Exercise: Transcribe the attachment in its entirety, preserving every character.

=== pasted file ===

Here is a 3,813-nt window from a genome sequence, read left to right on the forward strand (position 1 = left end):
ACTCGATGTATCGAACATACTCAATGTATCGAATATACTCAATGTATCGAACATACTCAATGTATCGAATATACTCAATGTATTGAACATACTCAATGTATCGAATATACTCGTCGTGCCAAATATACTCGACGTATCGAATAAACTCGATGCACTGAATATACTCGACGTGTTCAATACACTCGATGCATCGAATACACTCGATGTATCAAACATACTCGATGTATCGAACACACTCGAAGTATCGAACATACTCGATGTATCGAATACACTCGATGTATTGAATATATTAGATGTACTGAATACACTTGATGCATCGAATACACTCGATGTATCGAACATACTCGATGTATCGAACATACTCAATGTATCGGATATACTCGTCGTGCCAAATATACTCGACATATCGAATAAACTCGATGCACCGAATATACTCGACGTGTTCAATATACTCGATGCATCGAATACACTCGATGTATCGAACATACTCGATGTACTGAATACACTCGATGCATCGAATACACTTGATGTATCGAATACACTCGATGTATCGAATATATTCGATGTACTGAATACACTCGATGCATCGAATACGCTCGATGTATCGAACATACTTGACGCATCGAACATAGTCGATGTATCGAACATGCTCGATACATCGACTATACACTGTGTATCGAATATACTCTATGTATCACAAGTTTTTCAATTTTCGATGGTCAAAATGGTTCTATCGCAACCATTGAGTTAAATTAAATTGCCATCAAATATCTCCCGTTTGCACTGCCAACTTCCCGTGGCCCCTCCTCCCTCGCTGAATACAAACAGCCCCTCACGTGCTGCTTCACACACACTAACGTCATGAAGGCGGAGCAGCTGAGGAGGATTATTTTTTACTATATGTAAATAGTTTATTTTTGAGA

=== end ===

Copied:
Here is a 3,813-nt window from a genome sequence, read left to right on the forward strand (position 1 = left end):
ACTCGATGTATCGAACATACTCAATGTATCGAATATACTCAATGTATCGAACATACTCAATGTATCGAATATACTCAATGTATTGAACATACTCAATGTATCGAATATACTCGTCGTGCCAAATATACTCGACGTATCGAATAAACTCGATGCACTGAATATACTCGACGTGTTCAATACACTCGATGCATCGAATACACTCGATGTATCAAACATACTCGATGTATCGAACACACTCGAAGTATCGAACATACTCGATGTATCGAATACACTCGATGTATTGAATATATTAGATGTACTGAATACACTTGATGCATCGAATACACTCGATGTATCGAACATACTCGATGTATCGAACATACTCAATGTATCGGATATACTCGTCGTGCCAAATATACTCGACATATCGAATAAACTCGATGCACCGAATATACTCGACGTGTTCAATATACTCGATGCATCGAATACACTCGATGTATCGAACATACTCGATGTACTGAATACACTCGATGCATCGAATACACTTGATGTATCGAATACACTCGATGTATCGAATATATTCGATGTACTGAATACACTCGATGCATCGAATACGCTCGATGTATCGAACATACTTGACGCATCGAACATAGTCGATGTATCGAACATGCTCGATACATCGACTATACACTGTGTATCGAATATACTCTATGTATCACAAGTTTTTCAATTTTCGATGGTCAAAATGGTTCTATCGCAACCATTGAGTTAAATTAAATTGCCATCAAATATCTCCCGTTTGCACTGCCAACTTCCCGTGGCCCCTCCTCCCTCGCTGAATACAAACAGCCCCTCACGTGCTGCTTCACACACACTAACGTCATGAAGGCGGAGCAGCTGAGGAGGATTATTTTTTACTATATGTAAATAGTTTATTTTTGAGA